I sometimes wonder if we haven’t reached the absolute maximum effectiveness of legislation such as Bill 101. And yet the results seem so hit-and-miss. We are now in 2008 and the Quebec government (not the federal government, the officially unilingual French Gouvernement du Québec) still communicates with three quarters of all immigrants in English; francophones still complain of being served only in English in shops and businesses (I myself have noticed an upsurge in this in the past year or so, and I don’t live in Westmount or Aylmer, but rather in an area that is more than 90% French-speaking!); immigrants who speak only French earn way less money than those who speak only English, and have much higher jobless rates; French as a language of work is still problematic; etc…

    After seeing Quebec dragged through the mud and compared (with a straight face) to the most despicable characters of the 20th century pretty constantly since 1977 for its language legislation, I think it’s time to take stock and say, we went through all of this… to end up here today? Or as French film-maker Claude Le Louch would say: Tout ça… pour ça?


    April 16, 2008 at 9:45 am

  28. A minor comment on Acajack’s interesting post: or rather a question. Have the details of all this been studied, by linguists or sociologists or psychologists or what have you? I mean, I’m sure they have, but what is the consensus opinio on what motivates a store clerk in, say, St. Henry to ask a customer “May I help you?” instead of “Puis-je vous aider?” This seems to be a sort of index of assimilation, so it would be nice to unravel it a bit.

    There is not exactly a big physiological difference between myself and my Norman/Breton/Vendée francophone comrades, but somehow shopkeepers always seemed (back in the late 90’s) to nail me as an anglophone until I shocked them with my elegant, perfectly turned phrases in French. (They were shocked, anyway.) Now I wonder if they were not just weighing me up subconsciously and deciding that there was a strong chance I might conceivably be a helpless anglophone who would panic and run away without purchasing anything if they used “Puis-je vous aider?” and were simply playing the odds. (Seems like the odds of offending a MGP would also factor in, though . . .)

    Perhaps, therefore, if shopkeepers felt confident that anglophones *did* at least know enough French to inquire about their wares and take out their wallets they would stop switching? Which would mean trying to get the anglophones in Quebec to learn French.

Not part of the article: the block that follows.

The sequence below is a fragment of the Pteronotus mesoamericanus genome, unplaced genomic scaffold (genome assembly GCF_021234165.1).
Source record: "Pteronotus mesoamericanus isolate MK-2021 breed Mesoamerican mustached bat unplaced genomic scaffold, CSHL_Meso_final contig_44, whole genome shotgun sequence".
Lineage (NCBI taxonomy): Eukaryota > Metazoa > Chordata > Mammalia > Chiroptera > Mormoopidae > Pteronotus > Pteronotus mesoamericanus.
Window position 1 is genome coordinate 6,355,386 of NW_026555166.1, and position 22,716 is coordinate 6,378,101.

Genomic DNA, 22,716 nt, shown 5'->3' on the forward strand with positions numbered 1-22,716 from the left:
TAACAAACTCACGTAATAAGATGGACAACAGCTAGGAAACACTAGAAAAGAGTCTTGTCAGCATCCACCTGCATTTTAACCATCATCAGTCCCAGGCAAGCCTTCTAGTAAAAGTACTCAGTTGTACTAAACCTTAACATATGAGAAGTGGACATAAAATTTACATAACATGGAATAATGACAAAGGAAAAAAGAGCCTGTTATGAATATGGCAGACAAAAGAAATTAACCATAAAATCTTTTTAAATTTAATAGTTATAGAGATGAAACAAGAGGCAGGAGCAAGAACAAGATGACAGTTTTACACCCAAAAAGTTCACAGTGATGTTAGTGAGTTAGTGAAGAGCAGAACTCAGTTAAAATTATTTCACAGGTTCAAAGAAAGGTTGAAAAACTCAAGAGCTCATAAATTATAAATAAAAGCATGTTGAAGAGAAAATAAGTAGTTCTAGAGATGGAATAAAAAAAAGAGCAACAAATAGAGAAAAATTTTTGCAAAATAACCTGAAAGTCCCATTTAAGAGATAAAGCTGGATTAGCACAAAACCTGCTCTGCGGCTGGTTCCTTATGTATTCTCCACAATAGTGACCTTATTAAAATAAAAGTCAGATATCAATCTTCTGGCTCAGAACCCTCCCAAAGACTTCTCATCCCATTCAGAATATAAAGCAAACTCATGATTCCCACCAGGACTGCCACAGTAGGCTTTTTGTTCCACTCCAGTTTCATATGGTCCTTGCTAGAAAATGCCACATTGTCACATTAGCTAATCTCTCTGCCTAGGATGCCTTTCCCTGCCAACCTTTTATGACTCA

What about a really easily accessible, totally free Learn French Centre in every anglo neighbourhood, geared especially to non-French-speaking anglos and allophones? Or maybe they exist already? I mean the kind of place where there are always three conversation classes going (of different levels), a warm fire, a 1:4 instructor:student ratio, a place to meet new people, etc. etc. The beer/wine would be cheap, but there would be a strict no-English immersion policy once you stepped inside. You could even have amateur productions of Phèdre or Le Cid once a year at each place. And you could market it in some positive, upbeat, non-threatening way.

    Of course it would cost a hell of a lot, and some would say anglos should just pick up Larousse and have at it by themselves. But that ain’t gonna happen. I bet the Federal government would chip in (though it would be VERY hard to explain to the ROC why they didn’t get nice language centres too . . .). And my brief experience of Language Learning in Montreal (I tried to get a job teaching ESL at one point) left me convinced that the usual “Voilà mon chien. Il est faché. Mon chien est faché” pedagogy was unbearable for most sane people.

    Wouldn’t that be a nice plank for some party in the next Quebec election?


    April 16, 2008 at 12:22 pm

  29. Hoo boy:

    I’d say there probably isn’t a single aspect of language use/planning/”aménagement” that hasn’t been the focus of at least one study in Quebec at some point.

    Regarding the language centres you alluded to, they actually do exist (for immigrants at least) and they are known as COFIs (Centre d’orientation et de formation des immigrants), where among other things free French classes are offered (though there are sometimes waiting lists apparently). I believe the Liberals scaled these back when they took power in 2003 but recently pledged to reinvest in them in light of the “rebirth” of the language issue.

    And finally, one point about poor little Audrey-Laurence, whose ears must be ringing non-stop. Here is who her daddy is:

    I’ll leave it up to others to comment on whether he likely has enough cash to send his daughter to private school.


    April 16, 2008 at 1:13 pm

  30. The fact that they were scaling back these COFIs does not bode well for the massive investment my brilliant idea calls for.

    Seriously, though, could you invent a more depressing name than Centre d’orientation et de formation des immigrants? It sounds like a food supplement. What about “Centres Champlain” or something sexy? Something that doesn’t scream “underfunded, plastic-chair-strewn concrete bunker smelling of disinfectant”? And I bet they don’t have cheap beer and wine, or firesides. Where do I apply?

    I don’t see why the daughter of a neurosurgeon has to go to school at all. In “The Matrix” they just upload knowledge instantaneously. But I guess that would make my “Centre Champlain” idea moot . . .


    April 16, 2008 at 1:54 pm